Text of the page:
Assistant Referee 1: Petruta Iugulescu (ROU, 1979)
Assistant Referee 2: Mária Súkeníková (SVK, 1975)
Referee: Stéphanie Frappart (FRA, 1983)
A meteoric rise for Ms Frappart in the last years. In 2011 she became an international referee, but 2013/14 was her breakthrough season as she was appointed to high profile Women’s World Cup qualifiers, including England – Wales and at the end of the season it was announced she was the first women to lead matches in Ligue 2. In 2014/15 she was appointed to two very important World Cup Qualifiers, Poland – Sweden and Czech Republic – Spain, and two Women’s Champions League fixtures. For 2015 she was promoted into the UEFA Elite Category and was appointed for the most sonorous of the UEFA Women’s Champions League Quarterfinals, Wolfsburg – Rosengard, and if this was a final test if she was ready for a FIFA World Cup, then she passed and remarkably she was on the list of selected referees in Canada having not even been in the Elite Category before the start of 2015. When she got to Canada 2015, she led the group match Australia – Nigeria, where her team can be excused for missing a Violent Conduct, and FIFA appointed her to lead the potentially tense Round of Sixteen match, Colombia – United States. She showed a very good performance, and despite some completely stupid and plainly incorrect comments about cautions (they were both clear!), and a correct RC to the COL#GK and penalty, and showed she stays calm on the biggest stage. This season she was appointed to lead the Wolfsburg – Brescia Champions League Quarterfinal.
Frappart has been promoted very quickly but unlike others has shown she fully deserves her promotion. She is the least experienced of all the UEFA referees in Brazil so I would be surprised to see her in the knockout rounds but still a very talented with far to go in the future.
Assistant Referee 1: Manuela Nicolosi (FRA, 1980)
Assistant Referee 2: Yolanda Parga Rodríguez (ESP, 1978)
Referee: Kateryna Monzul (UKR, 1981)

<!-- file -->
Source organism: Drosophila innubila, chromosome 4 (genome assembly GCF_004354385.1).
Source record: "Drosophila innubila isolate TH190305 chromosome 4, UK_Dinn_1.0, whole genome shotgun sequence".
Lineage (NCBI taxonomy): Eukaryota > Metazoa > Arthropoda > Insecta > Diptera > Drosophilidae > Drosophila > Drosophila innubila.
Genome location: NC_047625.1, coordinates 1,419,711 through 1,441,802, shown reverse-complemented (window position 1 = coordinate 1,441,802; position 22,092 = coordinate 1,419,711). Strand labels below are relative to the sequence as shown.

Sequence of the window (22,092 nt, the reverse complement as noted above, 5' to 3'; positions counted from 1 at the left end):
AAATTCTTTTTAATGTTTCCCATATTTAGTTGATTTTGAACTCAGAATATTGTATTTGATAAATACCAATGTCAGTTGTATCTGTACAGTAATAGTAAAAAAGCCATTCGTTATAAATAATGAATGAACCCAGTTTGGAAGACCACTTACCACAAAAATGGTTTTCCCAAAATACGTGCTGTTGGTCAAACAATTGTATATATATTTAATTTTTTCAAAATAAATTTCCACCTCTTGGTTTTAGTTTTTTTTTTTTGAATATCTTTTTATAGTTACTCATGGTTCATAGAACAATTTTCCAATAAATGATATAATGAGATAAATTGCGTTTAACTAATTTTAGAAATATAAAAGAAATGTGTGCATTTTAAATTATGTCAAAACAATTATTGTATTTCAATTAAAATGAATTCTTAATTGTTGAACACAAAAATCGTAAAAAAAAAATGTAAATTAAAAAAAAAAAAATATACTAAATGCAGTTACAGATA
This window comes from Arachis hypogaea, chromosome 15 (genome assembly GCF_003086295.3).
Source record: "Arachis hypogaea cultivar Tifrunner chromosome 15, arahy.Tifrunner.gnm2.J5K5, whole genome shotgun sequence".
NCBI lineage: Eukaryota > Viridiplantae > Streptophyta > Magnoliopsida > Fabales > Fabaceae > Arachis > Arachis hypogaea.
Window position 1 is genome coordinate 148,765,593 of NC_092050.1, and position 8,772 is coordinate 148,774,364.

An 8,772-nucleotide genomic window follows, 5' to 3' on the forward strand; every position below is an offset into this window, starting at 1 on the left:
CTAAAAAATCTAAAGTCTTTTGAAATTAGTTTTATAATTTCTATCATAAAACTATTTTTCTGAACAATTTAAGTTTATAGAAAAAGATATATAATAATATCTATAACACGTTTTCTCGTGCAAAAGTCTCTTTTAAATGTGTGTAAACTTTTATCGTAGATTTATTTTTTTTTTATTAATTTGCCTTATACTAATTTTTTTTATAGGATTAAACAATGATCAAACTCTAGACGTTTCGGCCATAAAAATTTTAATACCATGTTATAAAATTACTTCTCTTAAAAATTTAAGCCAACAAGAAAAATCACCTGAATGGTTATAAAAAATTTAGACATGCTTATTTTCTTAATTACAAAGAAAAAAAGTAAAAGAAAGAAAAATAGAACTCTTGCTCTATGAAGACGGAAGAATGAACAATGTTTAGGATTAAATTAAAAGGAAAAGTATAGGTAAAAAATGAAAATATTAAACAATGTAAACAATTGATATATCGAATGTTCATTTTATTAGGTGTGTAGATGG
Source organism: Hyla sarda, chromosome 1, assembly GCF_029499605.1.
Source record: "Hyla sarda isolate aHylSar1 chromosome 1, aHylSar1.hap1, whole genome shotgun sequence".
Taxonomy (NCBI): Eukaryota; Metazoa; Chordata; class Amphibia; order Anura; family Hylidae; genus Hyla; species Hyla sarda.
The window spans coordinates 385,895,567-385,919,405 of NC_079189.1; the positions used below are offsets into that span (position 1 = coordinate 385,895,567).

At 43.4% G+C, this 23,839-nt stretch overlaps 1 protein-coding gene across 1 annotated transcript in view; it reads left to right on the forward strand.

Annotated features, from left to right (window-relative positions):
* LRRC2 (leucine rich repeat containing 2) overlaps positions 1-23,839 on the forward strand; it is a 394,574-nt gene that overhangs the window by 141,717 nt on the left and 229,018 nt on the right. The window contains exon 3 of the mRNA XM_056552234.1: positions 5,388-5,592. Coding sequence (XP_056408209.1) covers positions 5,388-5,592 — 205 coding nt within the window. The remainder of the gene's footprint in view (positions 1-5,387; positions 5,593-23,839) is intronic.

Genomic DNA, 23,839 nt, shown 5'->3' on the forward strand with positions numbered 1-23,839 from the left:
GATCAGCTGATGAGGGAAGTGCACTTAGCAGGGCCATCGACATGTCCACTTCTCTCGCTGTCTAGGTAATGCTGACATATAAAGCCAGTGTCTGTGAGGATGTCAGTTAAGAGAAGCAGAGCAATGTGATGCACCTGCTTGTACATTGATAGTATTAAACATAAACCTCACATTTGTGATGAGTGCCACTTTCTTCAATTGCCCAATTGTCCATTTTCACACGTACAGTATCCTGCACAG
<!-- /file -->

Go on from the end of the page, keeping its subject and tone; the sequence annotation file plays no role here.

Kateryna Monzul became the first women to lead a match in the Ukraine’s Premier League and in 2011 and it is no surprise why. She was one of more inexperienced referees at Women’s Euro 2009, but nonetheless led two matches including Germany – France. She was also a fourth official at FIFA Women’s World Cup 2011. 2013 was her real breakthrough year, as she lead the UEFA Champions League Semifinal between Arsenal – Wolfsburg, and then the Euro Semifinal, Norway – Denmark, both with a positive resonance. Then in 2014, she was appointed to lead the Champions League Final, Wolfsbrug – Tyreso, and in a challenging match performed very well. Meanwhile all seven (!) of her World Cup Qualifiers were really important to name but a few: Spain – Italy, Netherlands – Belgium, Switzerland – Iceland, Austria – Finland, and then finally the playoff between Scotland – Netherlands. No surprise then she is appointed to the World Cup and still little surprise she would blow the first whistle of the championship in Canada – China. Overall she showed a very good, calm performance, and the last minute penalty to Canada was an extremely brave and correct call. If she’d have got it wrong, I suspect we wouldn’t have seen her again (just ask Nishimura about Fred’s ‘Penalty…). Then a correct red card in Nigeria – United States in a good performance meant FIFA tasked her with leading Japan – Australia in searing heat in Edmonton, and again a good performance. Her style, which was clear throughout her previous three matches, is to keep some distance from the players and only converse when necessary to leave an impression, and generally all her three matches left without controversy (apart from Canada – China when surely media were watching the match with their eyes closed). FIFA appointed her for her fourth match, and that match was the 2015 FIFA Women’s World Cup Final! Absolutely no discussion about the referee, perfect performance from Monzul and team. Her first international match after that was surely one of her hardest, a UEFA Champions League Round of Thirty-Two match between Bayern Munchen – Twente saw the Dutch visitors qualify on away goals after two controversial penalties, one for each side. Anyhow she refereed the Semifinal of Paris SG – Lyon in the same competition.